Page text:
For five years, I was part of a persistent family campaign to convince my father that we should get Internet access. He thought that the Internet was a software program that was just a “fad” and would go out of style. Back then, the mainstream media was even more confused than now about what “the Internet” was. The news sensationalized stories about online predators luring young girls through “the Internet” to rape them. The implied moral of these news stories was that the Internet was dangerous and full of sexual predators.

My father did not work in an office then, so he heard more about “the Internet” through his coworkers. One male coworker basically explained to my father that The Internet Is For Porn. My father came home and told us that he was never going to let us have Internet access, because girls especially should be protected from exposure to pornography.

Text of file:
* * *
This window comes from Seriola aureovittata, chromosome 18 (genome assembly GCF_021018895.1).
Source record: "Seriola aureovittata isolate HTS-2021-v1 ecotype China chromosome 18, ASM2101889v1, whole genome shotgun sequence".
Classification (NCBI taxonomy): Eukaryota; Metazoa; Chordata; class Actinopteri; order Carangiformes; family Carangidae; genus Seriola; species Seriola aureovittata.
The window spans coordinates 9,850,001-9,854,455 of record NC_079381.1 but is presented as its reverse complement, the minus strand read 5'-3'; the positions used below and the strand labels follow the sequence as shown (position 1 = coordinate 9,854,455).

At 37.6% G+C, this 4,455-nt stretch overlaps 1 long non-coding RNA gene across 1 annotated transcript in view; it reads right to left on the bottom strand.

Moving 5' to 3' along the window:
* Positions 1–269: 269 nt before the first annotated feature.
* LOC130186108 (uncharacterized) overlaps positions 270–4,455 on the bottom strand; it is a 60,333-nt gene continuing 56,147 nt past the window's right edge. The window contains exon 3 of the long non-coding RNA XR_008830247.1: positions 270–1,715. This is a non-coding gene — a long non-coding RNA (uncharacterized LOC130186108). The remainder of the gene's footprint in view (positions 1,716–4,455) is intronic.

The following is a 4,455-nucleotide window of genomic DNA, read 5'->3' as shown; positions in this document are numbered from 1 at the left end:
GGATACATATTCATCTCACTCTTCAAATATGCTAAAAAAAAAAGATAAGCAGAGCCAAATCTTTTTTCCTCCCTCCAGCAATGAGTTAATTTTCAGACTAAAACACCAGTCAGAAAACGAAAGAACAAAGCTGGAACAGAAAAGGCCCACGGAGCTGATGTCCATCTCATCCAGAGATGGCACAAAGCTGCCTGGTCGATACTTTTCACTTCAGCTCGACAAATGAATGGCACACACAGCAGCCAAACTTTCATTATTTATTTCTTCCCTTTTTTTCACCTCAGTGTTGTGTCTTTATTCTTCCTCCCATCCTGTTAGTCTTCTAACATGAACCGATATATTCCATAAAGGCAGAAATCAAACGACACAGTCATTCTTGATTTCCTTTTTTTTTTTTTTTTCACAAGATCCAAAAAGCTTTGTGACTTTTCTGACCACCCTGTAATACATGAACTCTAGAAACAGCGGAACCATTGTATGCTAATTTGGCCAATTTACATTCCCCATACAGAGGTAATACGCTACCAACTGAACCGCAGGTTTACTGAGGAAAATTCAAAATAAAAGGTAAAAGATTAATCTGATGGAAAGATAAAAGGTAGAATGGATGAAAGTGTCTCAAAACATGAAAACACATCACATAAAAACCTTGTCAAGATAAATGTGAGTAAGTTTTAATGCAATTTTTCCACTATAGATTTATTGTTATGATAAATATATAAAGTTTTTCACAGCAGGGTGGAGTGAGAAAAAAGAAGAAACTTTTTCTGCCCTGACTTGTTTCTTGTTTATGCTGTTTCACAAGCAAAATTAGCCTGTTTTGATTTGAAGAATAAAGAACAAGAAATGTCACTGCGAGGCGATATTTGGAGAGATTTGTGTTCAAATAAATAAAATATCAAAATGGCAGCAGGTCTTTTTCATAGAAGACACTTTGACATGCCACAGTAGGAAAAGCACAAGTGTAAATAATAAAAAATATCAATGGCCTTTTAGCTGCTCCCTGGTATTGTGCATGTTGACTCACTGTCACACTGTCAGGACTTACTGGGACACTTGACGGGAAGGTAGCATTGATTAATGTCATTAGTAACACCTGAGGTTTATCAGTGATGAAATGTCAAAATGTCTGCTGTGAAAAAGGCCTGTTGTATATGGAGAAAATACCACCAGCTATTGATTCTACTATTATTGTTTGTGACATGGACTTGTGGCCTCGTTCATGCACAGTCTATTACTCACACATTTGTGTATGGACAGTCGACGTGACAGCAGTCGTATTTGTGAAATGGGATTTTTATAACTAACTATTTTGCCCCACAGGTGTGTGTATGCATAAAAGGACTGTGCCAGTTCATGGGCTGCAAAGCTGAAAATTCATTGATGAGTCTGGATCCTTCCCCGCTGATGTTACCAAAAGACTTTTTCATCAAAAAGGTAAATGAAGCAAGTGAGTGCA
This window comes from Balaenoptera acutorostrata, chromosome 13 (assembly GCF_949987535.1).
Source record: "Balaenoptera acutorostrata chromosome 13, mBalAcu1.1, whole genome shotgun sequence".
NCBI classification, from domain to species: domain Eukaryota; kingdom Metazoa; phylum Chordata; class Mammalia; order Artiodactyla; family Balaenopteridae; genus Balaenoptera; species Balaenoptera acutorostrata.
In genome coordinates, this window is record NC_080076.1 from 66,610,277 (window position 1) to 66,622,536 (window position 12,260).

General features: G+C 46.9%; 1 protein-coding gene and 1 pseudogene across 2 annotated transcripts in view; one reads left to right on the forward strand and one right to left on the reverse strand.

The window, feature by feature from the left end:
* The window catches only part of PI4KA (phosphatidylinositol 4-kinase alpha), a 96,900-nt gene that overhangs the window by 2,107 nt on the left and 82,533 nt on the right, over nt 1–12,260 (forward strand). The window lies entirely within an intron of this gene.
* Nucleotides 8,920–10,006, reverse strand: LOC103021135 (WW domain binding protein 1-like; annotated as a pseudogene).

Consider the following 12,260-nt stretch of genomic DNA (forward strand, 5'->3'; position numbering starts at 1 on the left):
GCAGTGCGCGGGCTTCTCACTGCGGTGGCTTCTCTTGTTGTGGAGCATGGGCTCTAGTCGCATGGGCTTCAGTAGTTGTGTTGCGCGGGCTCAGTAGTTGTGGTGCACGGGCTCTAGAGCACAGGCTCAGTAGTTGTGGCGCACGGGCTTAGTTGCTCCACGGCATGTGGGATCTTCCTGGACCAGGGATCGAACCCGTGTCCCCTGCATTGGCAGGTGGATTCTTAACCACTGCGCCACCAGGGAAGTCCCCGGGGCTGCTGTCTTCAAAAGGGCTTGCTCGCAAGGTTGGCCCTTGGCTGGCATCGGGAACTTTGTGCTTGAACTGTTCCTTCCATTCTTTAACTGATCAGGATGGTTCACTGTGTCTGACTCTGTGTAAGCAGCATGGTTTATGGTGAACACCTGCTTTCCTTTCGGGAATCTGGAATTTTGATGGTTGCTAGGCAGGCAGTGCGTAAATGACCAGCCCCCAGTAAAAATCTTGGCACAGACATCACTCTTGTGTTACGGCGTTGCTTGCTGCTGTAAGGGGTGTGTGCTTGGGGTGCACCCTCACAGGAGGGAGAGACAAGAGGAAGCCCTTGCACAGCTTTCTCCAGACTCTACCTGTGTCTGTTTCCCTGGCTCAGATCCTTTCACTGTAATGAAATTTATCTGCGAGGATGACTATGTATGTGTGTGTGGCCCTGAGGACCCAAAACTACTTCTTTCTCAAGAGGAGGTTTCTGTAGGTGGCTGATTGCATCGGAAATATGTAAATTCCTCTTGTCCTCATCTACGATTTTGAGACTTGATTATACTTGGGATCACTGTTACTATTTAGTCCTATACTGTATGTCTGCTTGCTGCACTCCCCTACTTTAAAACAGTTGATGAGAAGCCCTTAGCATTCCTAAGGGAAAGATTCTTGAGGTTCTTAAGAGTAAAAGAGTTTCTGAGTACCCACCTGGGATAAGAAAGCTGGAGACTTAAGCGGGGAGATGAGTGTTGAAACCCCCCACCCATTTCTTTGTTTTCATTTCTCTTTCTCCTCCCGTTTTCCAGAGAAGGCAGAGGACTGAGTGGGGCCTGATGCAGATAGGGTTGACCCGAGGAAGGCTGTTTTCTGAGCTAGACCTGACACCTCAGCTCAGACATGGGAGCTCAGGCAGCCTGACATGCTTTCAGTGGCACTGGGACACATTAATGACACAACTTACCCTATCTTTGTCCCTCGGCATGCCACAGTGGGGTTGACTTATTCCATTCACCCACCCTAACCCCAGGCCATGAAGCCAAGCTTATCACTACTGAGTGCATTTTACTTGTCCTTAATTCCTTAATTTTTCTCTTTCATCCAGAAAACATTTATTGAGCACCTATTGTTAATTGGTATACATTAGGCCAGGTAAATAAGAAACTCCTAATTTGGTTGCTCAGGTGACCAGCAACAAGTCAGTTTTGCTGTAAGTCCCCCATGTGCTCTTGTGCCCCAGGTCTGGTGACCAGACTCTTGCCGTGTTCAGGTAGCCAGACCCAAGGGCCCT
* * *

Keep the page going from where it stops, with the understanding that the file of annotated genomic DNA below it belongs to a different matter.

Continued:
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Things I don’t have to linkspam about today (20th October, 2010)

Say hello to Ms Spam-Spam! We’ve put in a special account for linkspams to make it more clear that linkspams are a group effort here. All the old linkspams are now listed with this account too.

If you have links of interest, please share them in comments here, or if you’re a delicious user, tag them “geekfeminism” to bring them to our attention. Please note that we tend to stick to publishing recent links (from the last month or so).

Thanks to everyone who suggested links in comments and on delicious.

Quick hit: Women = Men when it comes to math skills

Females Are Equal to Males in Math Skills, Large Study Shows